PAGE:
As the government feverishly attempts to restrict everything from the importation of ammunition to ownership of semi-automatic weapons, one individual has been tirelessly working to restore the spirit of the Second Amendment to all corners of America.
Cody Wilson, who in 2013 developed the first ever 3-D printed plastic gun known as The Liberator, is at it again. But this time he’s taking open source firearm manufacturing to a whole other level.
Earlier models of his home printed firearms were dependent on plastic parts. They worked, albeit only a few times before they shattered because of the extreme pressures involved with firing a bullet out of a gun. Even the heaviest duty plastics eventually weakened to the point of failure.
But the world of 3-D printing and private gun ownership is about to change dramatically. This holiday season Wilson’s company Defense Distributed will be releasing the first ever 3-D printer designed specifically for the manufacture of firearms.
The Ghost Gunner is named after the “ghost gun,” a firearms industry name for a weapon that can’t be traced. Once instructions are sent to the one foot cube, the machine is capable of milling the one component of a gun that makes it a gun: the lower receiver. It’s also the part of the gun that you cannot legally buy in most states without the government knowing about it because it must have a serial number. And what makes Ghost Gunner different from previous attempts at printing firearms is that this one “prints” with metal, not plastic.
It’s about to get a whole lot easier to make a semi-automatic rifle at home with no serial number, no background check, and no waiting period.
Cody Wilson, the libertarian behind the world’s first 3D-printed gun, is now selling an all-in-one desktop CNC mill, called the Ghost Gunner. It can produce an aluminum lower receiver of an AR-15 rifle — the civilian version of the military’s M-16 assault rifle — in a couple of hours.
The lower receiver, which connects the stock, barrel, magazine, and other parts of the gun together, is the component that is legally considered to be a firearm under US law — and its sale is highly regulated. The Ghost Gunner is programmed to take a partially-complete lower receiver, known as an “80 percent lower,” and automatically mill it into a functioning part. From there, all you have to do is buy the other widely-available components online and assemble the rifle. As Wilson explains on the product’s website, “on day one, Ghost Gunner can help you legally manufacture unserialized firearms in the comfort of your own home.”
The Ghost Gunner ‘prints’ AR-15 receivers and will soon be capable of AR-10 and .308 printing:
The Ghost Gunner will begin shipping during the 2014 holiday season. If you haven’t already pre-ordered your printer, you’ll have to wait until the next time around because their first limited run of 500 units at a price tag of $1200 have already sold out.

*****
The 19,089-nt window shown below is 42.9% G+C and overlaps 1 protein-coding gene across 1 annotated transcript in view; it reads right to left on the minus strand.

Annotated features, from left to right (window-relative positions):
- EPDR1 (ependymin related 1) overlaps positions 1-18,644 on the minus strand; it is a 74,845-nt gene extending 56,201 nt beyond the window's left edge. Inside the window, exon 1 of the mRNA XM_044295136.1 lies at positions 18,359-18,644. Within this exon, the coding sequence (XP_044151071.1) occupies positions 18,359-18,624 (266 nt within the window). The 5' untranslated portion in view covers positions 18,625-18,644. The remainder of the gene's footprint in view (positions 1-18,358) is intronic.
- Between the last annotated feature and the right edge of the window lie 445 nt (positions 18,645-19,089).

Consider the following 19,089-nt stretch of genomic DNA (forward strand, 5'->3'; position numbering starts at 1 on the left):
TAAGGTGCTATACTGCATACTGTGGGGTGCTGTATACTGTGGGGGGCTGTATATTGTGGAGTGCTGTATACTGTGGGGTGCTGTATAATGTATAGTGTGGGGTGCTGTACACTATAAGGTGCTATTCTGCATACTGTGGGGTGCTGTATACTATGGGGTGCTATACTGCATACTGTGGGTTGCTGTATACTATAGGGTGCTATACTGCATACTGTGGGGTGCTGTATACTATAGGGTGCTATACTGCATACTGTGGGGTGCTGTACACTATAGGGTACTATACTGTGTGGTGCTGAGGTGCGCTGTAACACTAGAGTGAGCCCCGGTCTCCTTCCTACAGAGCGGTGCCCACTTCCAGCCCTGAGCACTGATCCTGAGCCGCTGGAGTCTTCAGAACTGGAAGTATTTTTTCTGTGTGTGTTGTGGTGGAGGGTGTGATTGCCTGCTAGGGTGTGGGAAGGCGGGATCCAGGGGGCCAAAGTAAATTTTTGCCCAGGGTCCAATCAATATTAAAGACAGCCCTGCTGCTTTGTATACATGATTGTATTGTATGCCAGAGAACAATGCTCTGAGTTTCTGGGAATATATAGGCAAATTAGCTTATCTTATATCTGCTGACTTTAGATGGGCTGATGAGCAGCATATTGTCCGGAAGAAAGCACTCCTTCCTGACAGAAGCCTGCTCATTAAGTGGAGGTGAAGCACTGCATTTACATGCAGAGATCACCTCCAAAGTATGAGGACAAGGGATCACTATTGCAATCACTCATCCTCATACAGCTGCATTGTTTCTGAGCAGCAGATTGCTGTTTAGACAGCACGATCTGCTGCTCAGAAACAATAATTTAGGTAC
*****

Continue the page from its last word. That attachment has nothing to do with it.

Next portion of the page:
In 2013, when Wilson released the 38 caliber 3-D printed Liberator handgun, anti-gun advocate Senator Chuck Schumer of New York called it a “stomach churning” development that “must be stopped.”
A few days after Wilson’s video demonstration of the first ever plastic firearm went viral and over 50,000 people downloaded the open source plans, Federal authorities swooped in and shut down the operation claiming that the free release of the plans violated the Arms Export Control Act.
It’s not clear what, if anything, Federal, State or local authorities will do now that 3D printing gives the average person without advanced firearms machining skills the ability to print the essential component to an AR-15 without having to inform government regulators.
Here’s what Wilson’s Defense Distributed has to say about the legalities of printing your own guns:
In general, yes. Semi-automatic firearms, including the AR-15 lower receivers, are generally legal to manufacture for private individuals per US federal law Title 18 do not require serialization or other maker’s marks. However, some states/municipalities restrict either the manufacture of certain firearms, or, more recently, the personal manufacture of a firearm with a 3D printer and/or CNC machine. DD makes no claim regarding local manufacturing legality; lower receiver files provided by Defense Distributed might require special licensing to manufacture and/or possess.
Under federal law, manufacturing a firearm for contemplation of future sale without an FFL is prohibited. Without a manufacturing FFL, you should manufacture firearms for personal use only.
So, it would essentially take an act of Congress and perhaps even a complete re-writing of the U.S. Constitution to make the manufacture of firearms for personal use with the Ghost Gunner illegal.
We’re sure there are those in government who will make it their mission to shut Defense Distributed down once again. But 500 Ghost Gunner units have already been sold and more are slated to ship in 2015. Plus, they take Bitcoin, so the Libertarian-minded Wilson could easily take payments for the printer anonymously and destroy all records about his customers, making it impossible for the government to know who bought what.
Wiki Weapons, it seems, are here to stay.
Video: Ghost Gunner: